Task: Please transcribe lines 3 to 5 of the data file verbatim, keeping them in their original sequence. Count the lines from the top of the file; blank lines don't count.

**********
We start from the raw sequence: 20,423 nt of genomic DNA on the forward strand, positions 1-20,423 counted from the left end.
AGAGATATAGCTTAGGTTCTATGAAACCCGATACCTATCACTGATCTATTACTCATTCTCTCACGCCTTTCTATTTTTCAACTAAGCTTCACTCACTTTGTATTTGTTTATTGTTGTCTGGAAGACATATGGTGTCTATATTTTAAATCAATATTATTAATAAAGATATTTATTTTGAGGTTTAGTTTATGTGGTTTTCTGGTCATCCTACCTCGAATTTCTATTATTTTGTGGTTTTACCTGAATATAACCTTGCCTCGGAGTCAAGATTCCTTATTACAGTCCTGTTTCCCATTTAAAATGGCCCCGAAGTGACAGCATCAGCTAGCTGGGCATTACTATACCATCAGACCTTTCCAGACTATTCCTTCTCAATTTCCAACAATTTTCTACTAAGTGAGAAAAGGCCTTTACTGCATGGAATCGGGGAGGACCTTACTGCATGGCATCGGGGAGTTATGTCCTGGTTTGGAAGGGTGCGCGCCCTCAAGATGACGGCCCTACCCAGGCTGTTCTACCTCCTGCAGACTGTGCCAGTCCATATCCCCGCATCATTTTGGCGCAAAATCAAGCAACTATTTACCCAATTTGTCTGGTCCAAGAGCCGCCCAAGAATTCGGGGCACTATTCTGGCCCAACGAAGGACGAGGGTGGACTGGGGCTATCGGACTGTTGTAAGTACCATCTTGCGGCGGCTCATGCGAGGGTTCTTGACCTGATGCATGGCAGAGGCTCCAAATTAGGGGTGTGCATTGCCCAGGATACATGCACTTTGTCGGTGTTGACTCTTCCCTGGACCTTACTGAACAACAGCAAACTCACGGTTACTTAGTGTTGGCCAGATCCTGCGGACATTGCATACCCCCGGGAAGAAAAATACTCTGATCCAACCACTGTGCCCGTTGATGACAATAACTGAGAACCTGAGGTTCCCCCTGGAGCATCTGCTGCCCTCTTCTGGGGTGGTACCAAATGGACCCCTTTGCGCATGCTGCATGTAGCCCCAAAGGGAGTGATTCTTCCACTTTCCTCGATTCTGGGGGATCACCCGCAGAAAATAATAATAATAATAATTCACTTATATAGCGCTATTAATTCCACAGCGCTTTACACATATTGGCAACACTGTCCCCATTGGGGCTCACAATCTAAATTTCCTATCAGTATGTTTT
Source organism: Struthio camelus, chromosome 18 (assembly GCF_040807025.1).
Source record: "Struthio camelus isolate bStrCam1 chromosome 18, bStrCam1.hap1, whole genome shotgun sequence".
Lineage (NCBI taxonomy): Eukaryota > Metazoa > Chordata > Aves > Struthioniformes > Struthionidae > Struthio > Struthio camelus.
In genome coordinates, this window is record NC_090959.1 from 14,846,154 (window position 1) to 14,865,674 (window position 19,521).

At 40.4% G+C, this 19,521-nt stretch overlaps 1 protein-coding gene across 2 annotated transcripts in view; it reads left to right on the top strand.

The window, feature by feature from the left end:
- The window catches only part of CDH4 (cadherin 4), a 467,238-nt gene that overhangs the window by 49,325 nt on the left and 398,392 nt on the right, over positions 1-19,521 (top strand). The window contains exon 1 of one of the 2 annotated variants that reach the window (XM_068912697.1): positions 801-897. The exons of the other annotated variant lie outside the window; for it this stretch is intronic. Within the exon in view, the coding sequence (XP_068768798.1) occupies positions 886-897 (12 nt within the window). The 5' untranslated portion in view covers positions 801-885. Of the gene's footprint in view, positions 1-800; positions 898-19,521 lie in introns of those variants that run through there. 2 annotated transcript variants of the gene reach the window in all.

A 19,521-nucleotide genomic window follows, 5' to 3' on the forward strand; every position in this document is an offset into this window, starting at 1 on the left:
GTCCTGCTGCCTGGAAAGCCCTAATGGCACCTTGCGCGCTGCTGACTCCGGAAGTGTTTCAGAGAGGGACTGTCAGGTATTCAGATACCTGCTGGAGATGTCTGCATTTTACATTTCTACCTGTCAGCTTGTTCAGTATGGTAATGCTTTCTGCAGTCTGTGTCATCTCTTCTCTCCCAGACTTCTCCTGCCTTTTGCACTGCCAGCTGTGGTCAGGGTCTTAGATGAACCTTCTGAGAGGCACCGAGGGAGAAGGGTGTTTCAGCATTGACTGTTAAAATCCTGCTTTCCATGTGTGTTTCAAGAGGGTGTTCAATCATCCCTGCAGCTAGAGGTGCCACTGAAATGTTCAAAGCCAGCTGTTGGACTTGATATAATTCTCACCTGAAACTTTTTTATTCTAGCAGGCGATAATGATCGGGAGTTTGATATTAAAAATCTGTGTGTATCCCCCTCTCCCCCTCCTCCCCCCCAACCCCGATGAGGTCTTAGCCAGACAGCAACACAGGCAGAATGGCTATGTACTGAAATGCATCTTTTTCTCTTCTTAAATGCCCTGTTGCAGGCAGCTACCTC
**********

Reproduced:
Source organism: Struthio camelus, chromosome 18 (assembly GCF_040807025.1).
Source record: "Struthio camelus isolate bStrCam1 chromosome 18, bStrCam1.hap1, whole genome shotgun sequence".
Lineage (NCBI taxonomy): Eukaryota > Metazoa > Chordata > Aves > Struthioniformes > Struthionidae > Struthio > Struthio camelus.